National Cancer Institute Home at the National Institutes of Health |
Please wait while this form is being loaded....
The Applied Research Program Web site is no longer maintained. ARP's former staff have moved to the new Healthcare Delivery Research Program, the Behavioral Research Program, or the Epidemiology & Genomics Research Program, and the content from this Web site is being moved to one of those sites as appropriate. Please update your links and bookmarks!

Publication Abstract

Authors: Gilpin EA, Stillman FA, Hartman AM, Gibson JT, Pierce JP

Title: Index for US state tobacco control initial outcomes.

Journal: Am J Epidemiol 152(8):727-38

Date: 2000 Oct 15

Abstract: Public health tobacco control efforts have increasingly targeted communities in addition to individuals. Before population smoking decreases, effectiveness might be detected from initial outcomes reflecting these efforts, such as higher cigarette prices or more workplace and home smoking restrictions. Presumably, these initial outcomes will eventually influence smoking behavior. State-specific estimates of percentages of the population working or living under smoking bans are available from the 1992-1993 tobacco use supplement to the Current Population Survey, conducted annually by the US Bureau of the Census. In addition, the tobacco industry reports the average state cigarette price yearly. The authors constructed a tobacco control initial outcomes index (IOI) by using values of these variables for each state and correlated it with state-specific adult (aged > or =25 years) and youth (aged 15-24 years) smoking prevalence computed from the Current Population Survey and per capita cigarette consumption data computed from sales and Census Bureau data. Both adult smoking prevalence (r = -0.70) and per capita consumption (r = -0.73) were significantly correlated with the IOI; youth smoking prevalence correlated less well (r = -0.34). Although the analysis is not definitive, deseasonalized 1983-1997 consumption trends for IOI-based tertile groups were divergent beginning in 1993, with the high IOI group showing the greatest decrease. A high relative IOI index may be predictive of future smoking decreases and should be considered when tobacco control efforts are evaluated.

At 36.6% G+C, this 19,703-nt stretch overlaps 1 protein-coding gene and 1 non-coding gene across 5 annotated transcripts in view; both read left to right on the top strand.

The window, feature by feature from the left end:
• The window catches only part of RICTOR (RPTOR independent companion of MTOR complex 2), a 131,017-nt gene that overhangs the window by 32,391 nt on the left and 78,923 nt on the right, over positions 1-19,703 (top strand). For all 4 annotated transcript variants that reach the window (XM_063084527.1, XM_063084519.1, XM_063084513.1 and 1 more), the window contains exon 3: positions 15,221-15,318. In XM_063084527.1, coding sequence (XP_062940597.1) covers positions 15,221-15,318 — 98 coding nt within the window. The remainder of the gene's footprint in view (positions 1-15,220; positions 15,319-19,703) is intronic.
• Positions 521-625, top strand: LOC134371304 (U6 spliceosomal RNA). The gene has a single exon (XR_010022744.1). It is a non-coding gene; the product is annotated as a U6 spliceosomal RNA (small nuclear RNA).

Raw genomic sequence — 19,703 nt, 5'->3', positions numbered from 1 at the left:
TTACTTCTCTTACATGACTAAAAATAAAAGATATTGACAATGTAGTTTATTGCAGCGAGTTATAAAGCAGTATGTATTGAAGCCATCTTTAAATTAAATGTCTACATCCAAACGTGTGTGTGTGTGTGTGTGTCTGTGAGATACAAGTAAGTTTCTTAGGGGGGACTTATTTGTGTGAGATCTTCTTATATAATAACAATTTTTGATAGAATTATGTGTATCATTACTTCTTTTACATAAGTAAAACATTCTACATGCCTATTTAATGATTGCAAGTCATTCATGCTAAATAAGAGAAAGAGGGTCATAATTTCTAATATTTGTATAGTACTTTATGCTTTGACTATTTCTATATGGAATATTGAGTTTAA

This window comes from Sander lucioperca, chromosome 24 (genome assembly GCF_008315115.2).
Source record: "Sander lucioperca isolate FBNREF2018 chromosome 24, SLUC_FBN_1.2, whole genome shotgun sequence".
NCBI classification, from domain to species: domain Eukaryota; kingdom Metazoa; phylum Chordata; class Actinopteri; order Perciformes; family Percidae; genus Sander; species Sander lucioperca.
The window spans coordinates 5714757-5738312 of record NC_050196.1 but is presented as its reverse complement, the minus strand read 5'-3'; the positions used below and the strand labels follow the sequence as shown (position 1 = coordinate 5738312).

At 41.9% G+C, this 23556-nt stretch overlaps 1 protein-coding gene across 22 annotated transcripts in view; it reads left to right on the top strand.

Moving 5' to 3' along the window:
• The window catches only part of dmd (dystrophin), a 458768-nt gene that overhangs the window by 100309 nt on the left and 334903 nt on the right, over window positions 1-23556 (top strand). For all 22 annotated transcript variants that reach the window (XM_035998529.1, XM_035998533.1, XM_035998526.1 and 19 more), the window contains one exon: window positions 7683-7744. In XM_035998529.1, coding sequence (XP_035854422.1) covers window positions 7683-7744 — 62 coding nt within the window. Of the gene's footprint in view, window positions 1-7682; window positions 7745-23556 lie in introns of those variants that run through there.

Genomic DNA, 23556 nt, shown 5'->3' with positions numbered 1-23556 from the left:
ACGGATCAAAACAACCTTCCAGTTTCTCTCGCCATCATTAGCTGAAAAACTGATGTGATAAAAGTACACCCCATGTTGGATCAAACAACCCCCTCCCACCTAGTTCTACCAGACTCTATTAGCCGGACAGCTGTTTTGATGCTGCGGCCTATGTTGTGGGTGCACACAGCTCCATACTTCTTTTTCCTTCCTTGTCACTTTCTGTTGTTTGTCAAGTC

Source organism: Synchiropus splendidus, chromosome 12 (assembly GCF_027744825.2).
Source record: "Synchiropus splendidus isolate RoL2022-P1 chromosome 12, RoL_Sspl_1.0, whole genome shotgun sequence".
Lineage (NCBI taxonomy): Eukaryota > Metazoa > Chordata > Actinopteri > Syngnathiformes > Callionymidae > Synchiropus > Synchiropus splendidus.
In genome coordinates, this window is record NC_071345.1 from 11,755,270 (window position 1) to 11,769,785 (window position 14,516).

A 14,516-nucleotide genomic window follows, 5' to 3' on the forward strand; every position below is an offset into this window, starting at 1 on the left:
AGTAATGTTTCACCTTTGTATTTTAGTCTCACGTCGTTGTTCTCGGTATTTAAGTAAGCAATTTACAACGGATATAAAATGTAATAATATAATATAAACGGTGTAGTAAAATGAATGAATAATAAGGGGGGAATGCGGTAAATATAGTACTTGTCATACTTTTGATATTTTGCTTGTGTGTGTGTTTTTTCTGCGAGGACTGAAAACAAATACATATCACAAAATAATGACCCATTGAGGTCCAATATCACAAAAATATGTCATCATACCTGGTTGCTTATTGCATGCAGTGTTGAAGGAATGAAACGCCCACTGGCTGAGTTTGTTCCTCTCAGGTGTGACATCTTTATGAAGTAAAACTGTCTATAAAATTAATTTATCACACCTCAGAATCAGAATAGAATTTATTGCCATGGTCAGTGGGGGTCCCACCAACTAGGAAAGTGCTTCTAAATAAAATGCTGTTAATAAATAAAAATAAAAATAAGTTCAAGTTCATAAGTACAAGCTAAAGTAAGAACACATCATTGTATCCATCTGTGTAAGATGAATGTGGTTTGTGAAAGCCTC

Last Modified: 03 Sep 2013